Our story of autism: Treat the symptoms. Love the child.

We tried everything we could.  I spent hours on the computer searching for something, anything, that would undo our son’s autism.  We tried nutritional supplements.  We tried the newest and greatest therapies.  We looked for underlying health problems that could trigger autism.  And by the time he was five years old, I was exhausted, caught in a never-ending battle to find my little boy.

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A friend from church dropped by the house and gave me a sheet a paper with a verse from Hebrews 4 on it.  “There remains…a rest for the people of God.”  Oh how I longed for this rest!  I was caught up in a whirlwind of special diets, drawing blood, therapists, and doctors visits.  Could I trade it all for rest?  But what about my son?

God spoke to me clearly, an instruction that would guide the next fourteen years as we parented our child with a disability:

“TREAT THE SYMPTOMS.  LOVE THE CHILD.”

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You see, I was trying desperately to rid my son of autism.  But God was telling me to embrace the autism of my son.   I had to lay down my idea of what sons should be like and embrace how God had created my son to be.  Through the years, we did treat symptoms by pursuing therapy when needed, but we learned how to truly love the child.

I helped my son to discover the things that he was good at.  We tried Tball, but he wasn’t very interested in sticking with it.  Next was basketball, but his small frame and thin body made it hard for him to make the goals.  We tried soccer, but he seemed more interested in talking to himself on the field than in scoring goals.  When we hit music and musical theatre, we hit our stride.   We finally found his niche where he was passionate, gifted, and accepted.

We had to let go of our plan – a little boy that wanted to throw the ball with his daddy on the lawn- and embrace the boy that wanted to be in the next play instead.

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I became a student of my son.  I think of all of our family, I understood him the best.  I knew that he really didn’t like to be touched.  There was one time when he was in the emergency room with pneumonia when he was around 9 years old.  I felt guilty, sitting there reading my book and not giving him any attention.  My husband, on the other hand, was devotedly rubbing my son’s leg.  I asked my son, “Do you like that?”  And my son said, “No.”  I knew he didn’t and I had left him alone.   Score one for mom.  She knew her son well.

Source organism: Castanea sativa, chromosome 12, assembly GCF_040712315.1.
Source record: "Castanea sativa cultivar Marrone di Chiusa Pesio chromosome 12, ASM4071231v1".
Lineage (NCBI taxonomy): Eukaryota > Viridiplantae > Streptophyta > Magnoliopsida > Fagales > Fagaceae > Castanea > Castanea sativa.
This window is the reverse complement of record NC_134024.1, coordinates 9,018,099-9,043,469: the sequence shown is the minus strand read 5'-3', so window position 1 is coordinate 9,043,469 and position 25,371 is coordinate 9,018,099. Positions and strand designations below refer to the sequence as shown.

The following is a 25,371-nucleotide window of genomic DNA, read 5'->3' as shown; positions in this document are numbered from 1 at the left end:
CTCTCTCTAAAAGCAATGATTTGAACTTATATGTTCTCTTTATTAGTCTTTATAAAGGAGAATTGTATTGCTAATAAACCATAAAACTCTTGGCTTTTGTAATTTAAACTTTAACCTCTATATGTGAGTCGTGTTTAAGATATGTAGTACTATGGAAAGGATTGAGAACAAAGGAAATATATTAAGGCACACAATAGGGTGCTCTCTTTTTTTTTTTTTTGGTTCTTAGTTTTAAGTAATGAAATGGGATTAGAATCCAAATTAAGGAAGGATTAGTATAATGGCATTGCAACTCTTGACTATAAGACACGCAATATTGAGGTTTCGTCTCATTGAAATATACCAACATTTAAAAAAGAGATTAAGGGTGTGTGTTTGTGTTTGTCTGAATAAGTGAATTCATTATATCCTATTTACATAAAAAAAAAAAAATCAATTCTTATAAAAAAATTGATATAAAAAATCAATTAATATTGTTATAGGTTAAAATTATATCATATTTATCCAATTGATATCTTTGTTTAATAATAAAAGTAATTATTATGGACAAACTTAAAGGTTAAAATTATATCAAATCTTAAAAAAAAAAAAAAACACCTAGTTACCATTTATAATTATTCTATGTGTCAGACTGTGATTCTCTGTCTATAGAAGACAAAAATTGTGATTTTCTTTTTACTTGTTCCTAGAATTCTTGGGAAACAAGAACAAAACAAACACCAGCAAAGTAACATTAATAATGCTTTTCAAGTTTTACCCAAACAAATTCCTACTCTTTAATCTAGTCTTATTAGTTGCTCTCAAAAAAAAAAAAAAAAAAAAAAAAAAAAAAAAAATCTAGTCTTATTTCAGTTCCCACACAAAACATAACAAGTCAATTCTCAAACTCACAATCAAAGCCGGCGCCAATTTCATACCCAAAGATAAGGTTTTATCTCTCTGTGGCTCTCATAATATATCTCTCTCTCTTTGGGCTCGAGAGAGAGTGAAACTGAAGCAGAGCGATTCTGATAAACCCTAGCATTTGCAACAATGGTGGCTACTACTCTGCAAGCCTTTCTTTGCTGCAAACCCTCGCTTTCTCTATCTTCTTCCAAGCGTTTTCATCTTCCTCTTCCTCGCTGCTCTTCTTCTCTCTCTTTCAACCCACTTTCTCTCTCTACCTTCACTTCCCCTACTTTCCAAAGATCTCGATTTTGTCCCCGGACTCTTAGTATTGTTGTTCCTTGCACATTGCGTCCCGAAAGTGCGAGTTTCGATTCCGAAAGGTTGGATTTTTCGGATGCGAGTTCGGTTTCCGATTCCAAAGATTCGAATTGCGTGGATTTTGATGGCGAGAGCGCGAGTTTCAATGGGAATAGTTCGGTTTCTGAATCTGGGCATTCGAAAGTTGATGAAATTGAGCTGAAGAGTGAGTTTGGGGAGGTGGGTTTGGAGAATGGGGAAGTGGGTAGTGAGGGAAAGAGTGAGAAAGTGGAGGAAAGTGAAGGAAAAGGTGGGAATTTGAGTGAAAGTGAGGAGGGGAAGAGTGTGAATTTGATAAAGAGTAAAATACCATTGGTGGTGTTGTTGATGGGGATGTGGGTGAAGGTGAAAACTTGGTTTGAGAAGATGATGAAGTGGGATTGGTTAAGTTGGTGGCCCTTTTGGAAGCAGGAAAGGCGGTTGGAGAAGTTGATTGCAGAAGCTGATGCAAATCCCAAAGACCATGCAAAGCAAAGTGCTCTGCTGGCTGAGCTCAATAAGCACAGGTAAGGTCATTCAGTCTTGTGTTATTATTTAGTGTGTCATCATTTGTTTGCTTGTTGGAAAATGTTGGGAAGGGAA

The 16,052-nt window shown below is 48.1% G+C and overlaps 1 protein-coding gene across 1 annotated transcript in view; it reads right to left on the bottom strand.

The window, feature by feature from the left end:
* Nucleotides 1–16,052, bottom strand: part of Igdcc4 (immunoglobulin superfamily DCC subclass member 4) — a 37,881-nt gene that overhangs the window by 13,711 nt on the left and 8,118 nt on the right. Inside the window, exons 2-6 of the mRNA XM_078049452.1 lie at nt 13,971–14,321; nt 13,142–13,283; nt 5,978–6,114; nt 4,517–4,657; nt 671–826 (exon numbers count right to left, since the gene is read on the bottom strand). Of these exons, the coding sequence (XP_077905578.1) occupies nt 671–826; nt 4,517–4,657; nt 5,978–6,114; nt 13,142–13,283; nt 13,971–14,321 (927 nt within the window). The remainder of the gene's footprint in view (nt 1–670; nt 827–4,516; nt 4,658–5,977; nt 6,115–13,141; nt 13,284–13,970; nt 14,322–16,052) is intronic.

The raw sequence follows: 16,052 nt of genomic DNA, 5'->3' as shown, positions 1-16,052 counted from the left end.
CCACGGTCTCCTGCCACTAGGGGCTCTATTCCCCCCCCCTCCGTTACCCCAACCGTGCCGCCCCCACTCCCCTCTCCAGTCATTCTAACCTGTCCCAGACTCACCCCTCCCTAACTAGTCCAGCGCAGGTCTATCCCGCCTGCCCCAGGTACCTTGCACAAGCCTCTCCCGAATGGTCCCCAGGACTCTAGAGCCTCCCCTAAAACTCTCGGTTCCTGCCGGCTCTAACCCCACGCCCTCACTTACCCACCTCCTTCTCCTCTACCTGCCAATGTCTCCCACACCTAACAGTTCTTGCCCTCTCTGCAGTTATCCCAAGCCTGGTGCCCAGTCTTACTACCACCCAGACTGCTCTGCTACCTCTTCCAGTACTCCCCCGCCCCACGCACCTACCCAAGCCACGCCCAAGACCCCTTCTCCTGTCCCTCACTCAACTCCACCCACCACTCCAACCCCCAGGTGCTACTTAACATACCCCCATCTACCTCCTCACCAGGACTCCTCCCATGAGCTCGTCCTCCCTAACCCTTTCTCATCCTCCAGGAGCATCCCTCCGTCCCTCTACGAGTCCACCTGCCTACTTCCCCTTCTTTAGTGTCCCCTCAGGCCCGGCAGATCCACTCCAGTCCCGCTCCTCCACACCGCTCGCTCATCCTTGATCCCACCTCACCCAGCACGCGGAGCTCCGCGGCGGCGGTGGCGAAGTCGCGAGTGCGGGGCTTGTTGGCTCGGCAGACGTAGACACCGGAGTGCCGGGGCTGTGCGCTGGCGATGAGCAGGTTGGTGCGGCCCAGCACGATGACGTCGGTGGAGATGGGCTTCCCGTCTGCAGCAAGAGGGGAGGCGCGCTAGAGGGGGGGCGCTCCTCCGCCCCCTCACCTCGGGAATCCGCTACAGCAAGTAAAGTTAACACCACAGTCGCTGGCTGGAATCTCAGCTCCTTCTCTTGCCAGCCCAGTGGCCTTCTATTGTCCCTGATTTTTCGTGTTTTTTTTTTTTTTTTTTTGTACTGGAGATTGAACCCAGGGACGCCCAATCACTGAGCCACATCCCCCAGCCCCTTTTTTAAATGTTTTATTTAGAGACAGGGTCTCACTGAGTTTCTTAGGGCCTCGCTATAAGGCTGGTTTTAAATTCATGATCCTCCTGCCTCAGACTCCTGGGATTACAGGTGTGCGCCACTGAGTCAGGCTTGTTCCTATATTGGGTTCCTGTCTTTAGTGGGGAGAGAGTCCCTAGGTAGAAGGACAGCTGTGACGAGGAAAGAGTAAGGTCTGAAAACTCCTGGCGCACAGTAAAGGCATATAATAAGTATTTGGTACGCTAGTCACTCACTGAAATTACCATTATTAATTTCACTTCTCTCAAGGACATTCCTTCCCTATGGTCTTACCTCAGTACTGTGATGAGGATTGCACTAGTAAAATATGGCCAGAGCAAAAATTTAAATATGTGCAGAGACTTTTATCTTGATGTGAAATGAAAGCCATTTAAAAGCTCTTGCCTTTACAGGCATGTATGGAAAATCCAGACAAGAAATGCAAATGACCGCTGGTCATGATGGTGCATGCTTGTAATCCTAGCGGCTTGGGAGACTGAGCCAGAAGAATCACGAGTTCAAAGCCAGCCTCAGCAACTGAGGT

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I had to let go of daily hugs and physical affection because I knew that he didn’t like it.  When he was five years old, I remember laying beside him in his bed, snuggling up for some bedtime cuddles.  He looked me straight in the eye and said, “Can you leave now?”  He didn’t want to be touched.  This could have hurt my feelings, but I knew it was just how God made my Greg.  Every now and then I will ask for a hug and he gives me a stiff, one-armed hug.  Hey, it’s better than nothing.

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I’ve learned to overlook his rough edges.  Even though I’ve shown him how over and over, I don’t think he will ever wipe the sticky ice cream mess off the counter to my satisfaction.  I’ve let it go.  I’ve embraced disheveled, but matching clothing.  Even though I love to talk to him, I respect that sometimes he does not want to talk to me.  I know how to give him space.  Lots of it.

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I have learned to value his uniqueness.  My son may never be same type of leader that my corporate executive husband is, but when I see him gather up a child on his back and give them a heart-racing piggy back ride, my heart melts.  He refuses to smile for a camera, so I have learned to settle for a smirk.  And even though I am a perfectionist, OCD neat-nik, I let him keep his room messy.  I just don’t look.

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I’ve learned to celebrate his gifts.   Recognizing his penchant for music, I started driving him to piano lessons when he was four years old.  Later came voice lessons and drum lesson and guitar lessons, and now he is a well-rounded musician.  I’ve depended on his uncanny knack for remembering dates.  If I want to know what year we went on vacation to Washington, DC, I just ask him.  He has a mind like a steel trap – nothing escapes it.  We used his academic talents to take CLEP exams to earn college credit, and he started his freshman year at UNCW as a junior.  Can I brag and say he had a generous scholarship, too?

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Has it been a perfect journey?  Of course not.  I’ve snapped, yelled, and pitched a fit just like all other moms.   It has been a challenging journey…a constant letting go of what could have been and an embracing of what is.  On Mother’s Day my son rewarded me for these years of loving him just like he is and  trying not to make him into what our culture says he ought to be.   He wrote this in my Mother’s Day card,  “Thanks for 18 years of doing your best job to understand me enough to help me.”

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We’ve treated the symptoms.  But we’ve loved the child.

If this post touched your heart in any way, would you consider sharing it on Facebook?  I want it to reach other parents of special-needs children so that they can be encouraged in their journey of treating the symptoms but loving their child.  Thanks for your help. 

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